It is a fascinating time in the beer business, a time like no other. There are more breweries making more beer in this country than at any time ever, much of the growth spurred by the beer revolution known as craft brewing. According to the Brewers Association, the adjunct macro lagers, via slick advertising, had mostly monopolized the beer industry in the US. By the mid to late 70s we were down to 44 functioning breweries in the country. One of them, Anchor, under the leadership of Fritz Maytag since 1969, was the first cog in what became the craft beer revolution.
From those humble beginnings, one craft brewery, the craft beer movement began, Albion in 1976, Sierra Nevada in 1981, Widmer in 1984, Sam Adams in 1984, Harpoon in 1986… and the race was on. Forty-four breweries in the 70s became 100 craft breweries by 1988, with the majority being brewpubs, then 500 in 1994 and 1000 by 1996. Despite a small crash in the late nineties and early 2000s, we have hit 2000 craft breweries active in the US as of April 30, 2012, and 2051 breweries overall.
A part of what makes this interesting to me is the history and relativity. In 1873, the year Coors Brewing Company began making beer, there were a record 4131 active breweries in the United States – the most ever and since. With only 37 states in the Union and a population less than 5% of today’s, these breweries combined to make approximately 9 million barrels of beer. Now, we have nearly 2100 breweries producing many times that amount of beer (>200 million barrels) for many times the population (> 310 million). Of course, with modern technology it is possible to produce more beer, faster and more consistently than it was 140 years ago.
This scenario begs a number of questions, however.
- How many breweries can the US support? We had a small crash in the late nineties, so
- When will the next one be?
- What will be the impact of the next crash? The craft beer drinking crowd is growing exponentially, as is the number of breweries.
- How long can this pace sustain itself? It seems almost inevitable there will be a burst.
- Where will that burst occur? Will it be nationwide? Sporadic? Localized?We have seen an increase of 2000 breweries in the last 35-40 years, the vast majority of which are craft, micro or nano breweries. Fortunately, thus far, supply and demand (breweries and consumers) have grown on nearly parallel courses.
What will cause what I consider to be an inevitable contraction of this growing bubble of beer? There are a number of factors that can play in. First, of course, is the accelerating pace at which new breweries are opening. The simple math seems the prime culprit in the crash at the end of the 90s. The number of breweries and their output exceeded the consumer demand. At a deeper level, I think we had a lot of breweries that concentrated more on marketing and less on quality, looking for gimmickry to drive consumer interest. As predictably happens consumer interest did not continue to grow, the market contracted and a number of breweries closed. It took a few years for momentum to reverse and growth to be noticeable but since then, it has been a rocket.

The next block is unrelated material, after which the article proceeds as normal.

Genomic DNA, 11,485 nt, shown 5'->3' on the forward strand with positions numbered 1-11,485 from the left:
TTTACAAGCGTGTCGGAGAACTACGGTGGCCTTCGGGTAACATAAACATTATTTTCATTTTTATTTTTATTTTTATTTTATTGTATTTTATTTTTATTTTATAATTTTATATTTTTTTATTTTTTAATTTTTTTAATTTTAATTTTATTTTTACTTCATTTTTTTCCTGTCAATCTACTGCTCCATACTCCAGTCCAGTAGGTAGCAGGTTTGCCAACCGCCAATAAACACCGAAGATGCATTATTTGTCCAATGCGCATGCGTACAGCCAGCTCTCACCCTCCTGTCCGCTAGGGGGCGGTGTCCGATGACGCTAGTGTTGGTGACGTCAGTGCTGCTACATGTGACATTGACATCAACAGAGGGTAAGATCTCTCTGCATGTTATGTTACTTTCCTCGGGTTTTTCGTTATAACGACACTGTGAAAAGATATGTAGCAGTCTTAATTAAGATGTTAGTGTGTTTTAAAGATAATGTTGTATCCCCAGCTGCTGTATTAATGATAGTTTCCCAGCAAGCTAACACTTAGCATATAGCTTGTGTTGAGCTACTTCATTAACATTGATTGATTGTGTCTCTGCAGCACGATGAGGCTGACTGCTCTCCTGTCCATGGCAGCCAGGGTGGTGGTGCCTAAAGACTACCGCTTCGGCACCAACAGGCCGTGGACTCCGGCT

Fortunately, in the craft beer business now, it is really hard to find bad beer. There are some better than others, some styles people prefer over others, but the level of quality is impressive. People are flocking to craft beer, sections everywhere are growing, there are more beer tastings, classes, events and beer dinners than ever before educating consumers and growing and developing passion. It is, however, still possible that the number of breweries opening will begin to produce more quality beer than the public will demand.
The second factor I see as being significant is a shortage of supplies and materials. Growth is so fast right now companies like Microstar can’t keep up with demand for new kegs. We are also still struggling with a hops shortage. This is caused by multiple factors, as well. Outside the US there have been some poor crops, an overabundance of hops in the 90s caused a crash in price which put some farmers out of business and reduced the acreage planted with hops significantly. Lastly, and perhaps most significantly for the long term outlook, while the last several years has seen increases in the hops production in the US, the demand for craft beer has increased at least as fast. Sam Adams is actually, for the second time, selling its excess hops to small breweries that are struggling to source their hops. I cannot swear to it, but I suspect there are a few breweries which were able to stay in business because of this hops infusion.
The third factor I see leading potentially to a collapse is a decline in quality, like was experienced in the late 90s, causing another bubble burst. Fortunately, I do not see this as a likely scenario. There may be a few now and then not making high enough quality, but they will either market to the macro crowd or fail because they are not meeting the demands of the craft crowd. I do not, however, see this as a significant growing trend or more than a blip on the radar.
So, ultimately, the most likely scenario for a burst of this growing craft bubble is either brewery openings and production increases at a rate that can’t be sustained by the consumer base or a severe shortage of raw materials.
Stay tuned for the ongoing adventures of the Craft Beer Whisperer as I use a continuous supply of libations to lubricate the investigative process.